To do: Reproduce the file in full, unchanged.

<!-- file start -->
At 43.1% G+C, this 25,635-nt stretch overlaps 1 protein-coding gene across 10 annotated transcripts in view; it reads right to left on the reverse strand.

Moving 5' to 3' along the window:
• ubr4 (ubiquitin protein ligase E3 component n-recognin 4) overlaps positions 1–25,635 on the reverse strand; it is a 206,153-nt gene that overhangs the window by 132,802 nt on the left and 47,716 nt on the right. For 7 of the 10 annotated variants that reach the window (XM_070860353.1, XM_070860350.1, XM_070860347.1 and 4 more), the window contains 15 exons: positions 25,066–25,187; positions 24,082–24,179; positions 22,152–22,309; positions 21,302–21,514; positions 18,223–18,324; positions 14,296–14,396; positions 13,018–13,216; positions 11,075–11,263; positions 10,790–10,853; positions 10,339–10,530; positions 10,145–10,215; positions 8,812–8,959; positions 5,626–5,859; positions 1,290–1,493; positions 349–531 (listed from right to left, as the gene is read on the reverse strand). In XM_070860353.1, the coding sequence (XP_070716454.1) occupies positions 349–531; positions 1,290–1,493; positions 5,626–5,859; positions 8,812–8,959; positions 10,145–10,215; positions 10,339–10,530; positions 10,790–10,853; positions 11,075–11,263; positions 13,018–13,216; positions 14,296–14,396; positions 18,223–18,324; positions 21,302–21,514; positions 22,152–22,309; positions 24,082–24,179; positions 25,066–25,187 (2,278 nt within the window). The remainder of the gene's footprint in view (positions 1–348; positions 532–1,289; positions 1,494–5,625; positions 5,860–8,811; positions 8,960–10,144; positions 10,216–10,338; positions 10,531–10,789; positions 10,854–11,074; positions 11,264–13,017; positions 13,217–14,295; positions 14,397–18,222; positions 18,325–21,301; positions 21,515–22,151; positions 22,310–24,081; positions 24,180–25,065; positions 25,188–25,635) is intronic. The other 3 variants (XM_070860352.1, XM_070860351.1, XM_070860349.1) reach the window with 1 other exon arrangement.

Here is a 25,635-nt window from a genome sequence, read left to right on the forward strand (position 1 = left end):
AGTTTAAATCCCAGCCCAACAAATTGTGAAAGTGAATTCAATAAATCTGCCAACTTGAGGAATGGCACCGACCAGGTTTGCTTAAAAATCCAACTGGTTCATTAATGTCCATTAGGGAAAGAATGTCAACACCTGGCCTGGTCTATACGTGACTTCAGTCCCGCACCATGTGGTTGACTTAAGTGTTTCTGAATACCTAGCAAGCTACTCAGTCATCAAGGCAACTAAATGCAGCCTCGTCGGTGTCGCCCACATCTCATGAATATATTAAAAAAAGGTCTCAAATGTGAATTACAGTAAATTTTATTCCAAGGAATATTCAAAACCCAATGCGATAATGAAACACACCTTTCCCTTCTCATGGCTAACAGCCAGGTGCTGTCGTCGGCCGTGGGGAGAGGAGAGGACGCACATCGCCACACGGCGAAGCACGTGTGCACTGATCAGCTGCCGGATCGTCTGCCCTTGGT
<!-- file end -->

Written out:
At 43.1% G+C, this 25,635-nt stretch overlaps 1 protein-coding gene across 10 annotated transcripts in view; it reads right to left on the reverse strand.

Moving 5' to 3' along the window:
• ubr4 (ubiquitin protein ligase E3 component n-recognin 4) overlaps positions 1–25,635 on the reverse strand; it is a 206,153-nt gene that overhangs the window by 132,802 nt on the left and 47,716 nt on the right. For 7 of the 10 annotated variants that reach the window (XM_070860353.1, XM_070860350.1, XM_070860347.1 and 4 more), the window contains 15 exons: positions 25,066–25,187; positions 24,082–24,179; positions 22,152–22,309; positions 21,302–21,514; positions 18,223–18,324; positions 14,296–14,396; positions 13,018–13,216; positions 11,075–11,263; positions 10,790–10,853; positions 10,339–10,530; positions 10,145–10,215; positions 8,812–8,959; positions 5,626–5,859; positions 1,290–1,493; positions 349–531 (listed from right to left, as the gene is read on the reverse strand). In XM_070860353.1, the coding sequence (XP_070716454.1) occupies positions 349–531; positions 1,290–1,493; positions 5,626–5,859; positions 8,812–8,959; positions 10,145–10,215; positions 10,339–10,530; positions 10,790–10,853; positions 11,075–11,263; positions 13,018–13,216; positions 14,296–14,396; positions 18,223–18,324; positions 21,302–21,514; positions 22,152–22,309; positions 24,082–24,179; positions 25,066–25,187 (2,278 nt within the window). The remainder of the gene's footprint in view (positions 1–348; positions 532–1,289; positions 1,494–5,625; positions 5,860–8,811; positions 8,960–10,144; positions 10,216–10,338; positions 10,531–10,789; positions 10,854–11,074; positions 11,264–13,017; positions 13,217–14,295; positions 14,397–18,222; positions 18,325–21,301; positions 21,515–22,151; positions 22,310–24,081; positions 24,180–25,065; positions 25,188–25,635) is intronic. The other 3 variants (XM_070860352.1, XM_070860351.1, XM_070860349.1) reach the window with 1 other exon arrangement.

Here is a 25,635-nt window from a genome sequence, read left to right on the forward strand (position 1 = left end):
AGTTTAAATCCCAGCCCAACAAATTGTGAAAGTGAATTCAATAAATCTGCCAACTTGAGGAATGGCACCGACCAGGTTTGCTTAAAAATCCAACTGGTTCATTAATGTCCATTAGGGAAAGAATGTCAACACCTGGCCTGGTCTATACGTGACTTCAGTCCCGCACCATGTGGTTGACTTAAGTGTTTCTGAATACCTAGCAAGCTACTCAGTCATCAAGGCAACTAAATGCAGCCTCGTCGGTGTCGCCCACATCTCATGAATATATTAAAAAAAGGTCTCAAATGTGAATTACAGTAAATTTTATTCCAAGGAATATTCAAAACCCAATGCGATAATGAAACACACCTTTCCCTTCTCATGGCTAACAGCCAGGTGCTGTCGTCGGCCGTGGGGAGAGGAGAGGACGCACATCGCCACACGGCGAAGCACGTGTGCACTGATCAGCTGCCGGATCGTCTGCCCTTGGT